Nina Beier and Marie Lund
21 Jan - 28 Mar 2009
"Loss and Cause"
Geometry of Fields
Beier and Lund (Denmark, 1975 and 1976) base their collaboration on an interest in observing the mechanisms by which individuals organize themselves into groups, as well as an analysis of social dynamics and the many situations from which they are abstracted. Recently the pair has concentrated on generating actions similar to rituals. With these they examine the way history assumes a form that eventually changes or disappears; these pieces suggest the absence of the past, the activity of the present and the active potential of the future for the subjects or the situations to which they refer.
For example, their observations of their parents' generation brought the artists to produce Reminiscence of a Strike Action (2007), in which they invited a group of revolutionaries that had been active at the end of the 1960s to close their eyes along with the rest of those present. The situation was documented on video, producing a panning close-up that shows the efforts of the participants – including Beier's parents – to carry out a task as long as they were assured that everyone else was doing the same. Faced with the participants' expressions – who are perhaps reflecting on their ideals and where they stand now – the spectator experiences a special empathy with these visionaries who fought to change society and its operation, since those changes had been demonstrated to be vulnerable to the passage of time.
A fundamental part of the formation of history is the elaboration of collections, and what is then done with them. The loss, misplacement or oversight of some pieces are factors that, in the present, reshape the reading and understanding of the past. A recent example is the mysterious disappearance of a massive steel sculpture (weighing 38 tons), created by Richard Serra and part of the collection at the Queen Sofía Museum of Contemporary Art in Madrid. A replica was subsequently produced for the institution as a replacement.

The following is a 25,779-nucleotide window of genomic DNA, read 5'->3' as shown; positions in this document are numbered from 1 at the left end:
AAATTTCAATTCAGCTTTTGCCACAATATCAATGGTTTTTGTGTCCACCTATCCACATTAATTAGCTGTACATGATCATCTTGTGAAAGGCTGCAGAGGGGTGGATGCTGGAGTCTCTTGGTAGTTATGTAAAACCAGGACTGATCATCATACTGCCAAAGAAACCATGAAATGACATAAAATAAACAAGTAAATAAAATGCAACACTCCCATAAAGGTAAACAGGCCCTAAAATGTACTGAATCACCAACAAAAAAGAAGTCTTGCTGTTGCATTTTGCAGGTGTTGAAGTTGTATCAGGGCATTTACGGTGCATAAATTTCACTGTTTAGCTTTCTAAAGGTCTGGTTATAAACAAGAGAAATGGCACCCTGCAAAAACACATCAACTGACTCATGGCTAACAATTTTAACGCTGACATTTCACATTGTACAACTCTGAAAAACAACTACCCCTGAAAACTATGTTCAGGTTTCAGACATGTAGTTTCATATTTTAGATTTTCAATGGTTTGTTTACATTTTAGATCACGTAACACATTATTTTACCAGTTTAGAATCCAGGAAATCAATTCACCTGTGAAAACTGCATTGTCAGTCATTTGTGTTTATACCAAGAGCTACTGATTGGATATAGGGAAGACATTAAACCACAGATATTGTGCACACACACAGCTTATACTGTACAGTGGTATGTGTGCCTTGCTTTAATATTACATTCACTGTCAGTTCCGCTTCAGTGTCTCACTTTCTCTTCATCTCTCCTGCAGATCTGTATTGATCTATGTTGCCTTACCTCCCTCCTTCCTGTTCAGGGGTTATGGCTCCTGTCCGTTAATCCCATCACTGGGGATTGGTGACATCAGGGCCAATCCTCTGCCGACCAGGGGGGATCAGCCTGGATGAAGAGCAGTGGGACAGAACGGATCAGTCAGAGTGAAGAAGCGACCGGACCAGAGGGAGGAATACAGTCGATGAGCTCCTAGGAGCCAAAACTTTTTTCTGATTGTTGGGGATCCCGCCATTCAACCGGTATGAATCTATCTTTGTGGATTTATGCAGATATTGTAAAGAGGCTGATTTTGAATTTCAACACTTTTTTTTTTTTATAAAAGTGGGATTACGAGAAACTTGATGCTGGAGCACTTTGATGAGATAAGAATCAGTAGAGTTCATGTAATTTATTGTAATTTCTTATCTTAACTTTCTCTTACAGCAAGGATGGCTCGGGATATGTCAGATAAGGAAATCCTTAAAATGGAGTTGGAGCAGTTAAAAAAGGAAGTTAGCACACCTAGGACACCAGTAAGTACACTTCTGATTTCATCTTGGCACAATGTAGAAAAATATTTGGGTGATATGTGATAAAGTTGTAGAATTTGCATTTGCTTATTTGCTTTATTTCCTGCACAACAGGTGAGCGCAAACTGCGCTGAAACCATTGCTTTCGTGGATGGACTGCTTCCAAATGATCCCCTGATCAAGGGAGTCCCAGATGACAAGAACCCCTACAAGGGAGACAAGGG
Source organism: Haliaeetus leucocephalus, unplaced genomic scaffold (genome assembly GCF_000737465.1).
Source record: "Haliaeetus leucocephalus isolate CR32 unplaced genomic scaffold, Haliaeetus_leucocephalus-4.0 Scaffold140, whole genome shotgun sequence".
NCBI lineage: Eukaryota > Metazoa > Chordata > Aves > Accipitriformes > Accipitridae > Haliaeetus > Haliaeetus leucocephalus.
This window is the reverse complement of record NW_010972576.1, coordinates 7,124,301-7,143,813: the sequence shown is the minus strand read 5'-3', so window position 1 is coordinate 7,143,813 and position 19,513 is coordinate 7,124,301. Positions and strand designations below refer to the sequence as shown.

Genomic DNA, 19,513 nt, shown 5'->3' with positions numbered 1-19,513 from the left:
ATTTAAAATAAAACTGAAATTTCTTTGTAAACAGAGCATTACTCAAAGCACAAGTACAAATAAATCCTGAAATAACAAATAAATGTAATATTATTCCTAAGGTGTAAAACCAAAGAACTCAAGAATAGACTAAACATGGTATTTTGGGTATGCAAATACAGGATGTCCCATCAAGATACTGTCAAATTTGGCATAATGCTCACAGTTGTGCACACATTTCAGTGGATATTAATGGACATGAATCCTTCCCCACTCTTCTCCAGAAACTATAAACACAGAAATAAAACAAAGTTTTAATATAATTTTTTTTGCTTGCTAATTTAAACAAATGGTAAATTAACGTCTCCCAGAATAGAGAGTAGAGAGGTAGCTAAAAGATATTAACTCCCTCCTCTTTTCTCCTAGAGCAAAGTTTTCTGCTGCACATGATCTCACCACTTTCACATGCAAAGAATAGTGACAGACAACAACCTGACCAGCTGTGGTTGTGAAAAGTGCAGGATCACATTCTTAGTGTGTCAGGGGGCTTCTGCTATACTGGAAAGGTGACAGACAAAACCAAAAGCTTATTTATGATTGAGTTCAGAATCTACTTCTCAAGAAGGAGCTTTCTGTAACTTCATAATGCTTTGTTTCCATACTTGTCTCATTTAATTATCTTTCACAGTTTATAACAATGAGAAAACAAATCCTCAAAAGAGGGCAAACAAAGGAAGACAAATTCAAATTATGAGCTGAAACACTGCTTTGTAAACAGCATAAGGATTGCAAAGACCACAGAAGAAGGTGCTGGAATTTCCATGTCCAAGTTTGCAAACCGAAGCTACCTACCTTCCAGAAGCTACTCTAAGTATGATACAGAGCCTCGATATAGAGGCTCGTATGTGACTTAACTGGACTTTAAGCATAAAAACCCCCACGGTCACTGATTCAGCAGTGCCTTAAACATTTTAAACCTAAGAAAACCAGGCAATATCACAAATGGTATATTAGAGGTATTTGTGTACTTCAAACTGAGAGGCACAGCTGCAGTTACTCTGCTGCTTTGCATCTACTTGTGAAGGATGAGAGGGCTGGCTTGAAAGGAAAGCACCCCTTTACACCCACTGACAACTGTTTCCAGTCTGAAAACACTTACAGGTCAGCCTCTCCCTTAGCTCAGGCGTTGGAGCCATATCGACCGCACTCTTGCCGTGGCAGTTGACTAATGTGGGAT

Beier and Lund's understanding of these historical events plays a crucial role in the formation of their work. (Calling) Loss and Cause (2009) consists of a series of clay replicas of sculptures that have disappeared from various collections. These exist with the understanding that they will have to be destroyed and left in pieces whenever the originals reappear. The piece emphasizes certain aspects of cultural heritage and property, challenging both the importance of universal value as opposed to private property, and the responsibility inherent in the very act of collecting.
The Points (2008) present a collection of objects that have been re-signified and carried to another level of abstraction. It consists of a series of collages that were conceived through a particular selection of books, whose covers bear abstract designs. The geometrical figures have been carefully cut out and transplanted onto surfaces with the same dimensions as the books from which they were removed, thus carrying the very abstraction of their language even further. The pieces carry the titles of the books from which they were extracted. An important precursor to this piece comes from the early twentieth century: Suprematism. Malevich, the movement's founder, equated feelings, ideas, emotions and everything whose existence was undeniable but which nevertheless lacked a material medium with the non-existence of pure, geometric forms in nature. These pure, supreme forms were subsequently re-used and charged with new meaning by the constructivists, and used in the propaganda of the Bolshevik government.